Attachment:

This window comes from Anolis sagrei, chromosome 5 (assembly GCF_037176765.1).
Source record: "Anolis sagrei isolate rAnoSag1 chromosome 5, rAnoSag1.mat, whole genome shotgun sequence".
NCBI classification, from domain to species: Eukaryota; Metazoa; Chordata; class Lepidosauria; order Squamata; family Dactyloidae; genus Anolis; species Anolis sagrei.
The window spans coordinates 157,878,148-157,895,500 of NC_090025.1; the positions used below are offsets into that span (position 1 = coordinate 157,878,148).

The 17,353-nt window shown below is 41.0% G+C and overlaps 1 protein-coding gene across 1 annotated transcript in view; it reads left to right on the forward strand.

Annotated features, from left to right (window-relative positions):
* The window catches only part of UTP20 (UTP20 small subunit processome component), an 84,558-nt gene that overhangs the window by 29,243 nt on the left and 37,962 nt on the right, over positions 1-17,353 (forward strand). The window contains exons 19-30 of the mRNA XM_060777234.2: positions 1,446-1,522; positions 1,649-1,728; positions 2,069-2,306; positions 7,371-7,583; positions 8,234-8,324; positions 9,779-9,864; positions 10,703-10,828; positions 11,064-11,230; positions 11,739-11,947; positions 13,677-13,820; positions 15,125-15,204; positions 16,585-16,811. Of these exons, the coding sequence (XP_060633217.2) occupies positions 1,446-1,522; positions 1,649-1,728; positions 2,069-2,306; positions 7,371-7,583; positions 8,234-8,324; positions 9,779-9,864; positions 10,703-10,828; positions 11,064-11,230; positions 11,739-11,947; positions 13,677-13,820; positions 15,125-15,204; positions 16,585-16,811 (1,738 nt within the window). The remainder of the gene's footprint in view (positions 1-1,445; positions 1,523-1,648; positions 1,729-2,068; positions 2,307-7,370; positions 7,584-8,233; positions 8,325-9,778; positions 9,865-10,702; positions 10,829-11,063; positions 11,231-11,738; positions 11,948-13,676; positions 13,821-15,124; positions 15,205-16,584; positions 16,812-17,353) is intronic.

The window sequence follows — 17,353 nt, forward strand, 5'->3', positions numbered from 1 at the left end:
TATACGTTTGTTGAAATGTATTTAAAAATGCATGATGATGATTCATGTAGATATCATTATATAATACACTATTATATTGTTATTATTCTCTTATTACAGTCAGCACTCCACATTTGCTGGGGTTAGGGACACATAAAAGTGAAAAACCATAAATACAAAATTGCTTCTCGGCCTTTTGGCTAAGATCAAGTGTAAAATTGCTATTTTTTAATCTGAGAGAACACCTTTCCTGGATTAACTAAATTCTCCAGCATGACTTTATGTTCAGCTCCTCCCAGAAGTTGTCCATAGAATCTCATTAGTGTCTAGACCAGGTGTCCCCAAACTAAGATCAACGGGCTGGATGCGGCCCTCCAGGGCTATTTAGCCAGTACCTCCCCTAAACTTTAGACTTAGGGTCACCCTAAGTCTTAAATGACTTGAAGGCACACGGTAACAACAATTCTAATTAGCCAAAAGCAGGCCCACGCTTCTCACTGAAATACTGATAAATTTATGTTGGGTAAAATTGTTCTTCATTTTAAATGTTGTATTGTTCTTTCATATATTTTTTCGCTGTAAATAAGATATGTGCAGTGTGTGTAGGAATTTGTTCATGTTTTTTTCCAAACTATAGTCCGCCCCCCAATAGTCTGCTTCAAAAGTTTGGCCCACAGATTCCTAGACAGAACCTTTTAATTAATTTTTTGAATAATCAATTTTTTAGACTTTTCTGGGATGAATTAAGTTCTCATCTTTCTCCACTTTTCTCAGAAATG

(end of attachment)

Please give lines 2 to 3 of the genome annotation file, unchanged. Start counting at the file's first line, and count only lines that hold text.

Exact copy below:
Source record: "Anolis sagrei isolate rAnoSag1 chromosome 5, rAnoSag1.mat, whole genome shotgun sequence".
NCBI classification, from domain to species: Eukaryota; Metazoa; Chordata; class Lepidosauria; order Squamata; family Dactyloidae; genus Anolis; species Anolis sagrei.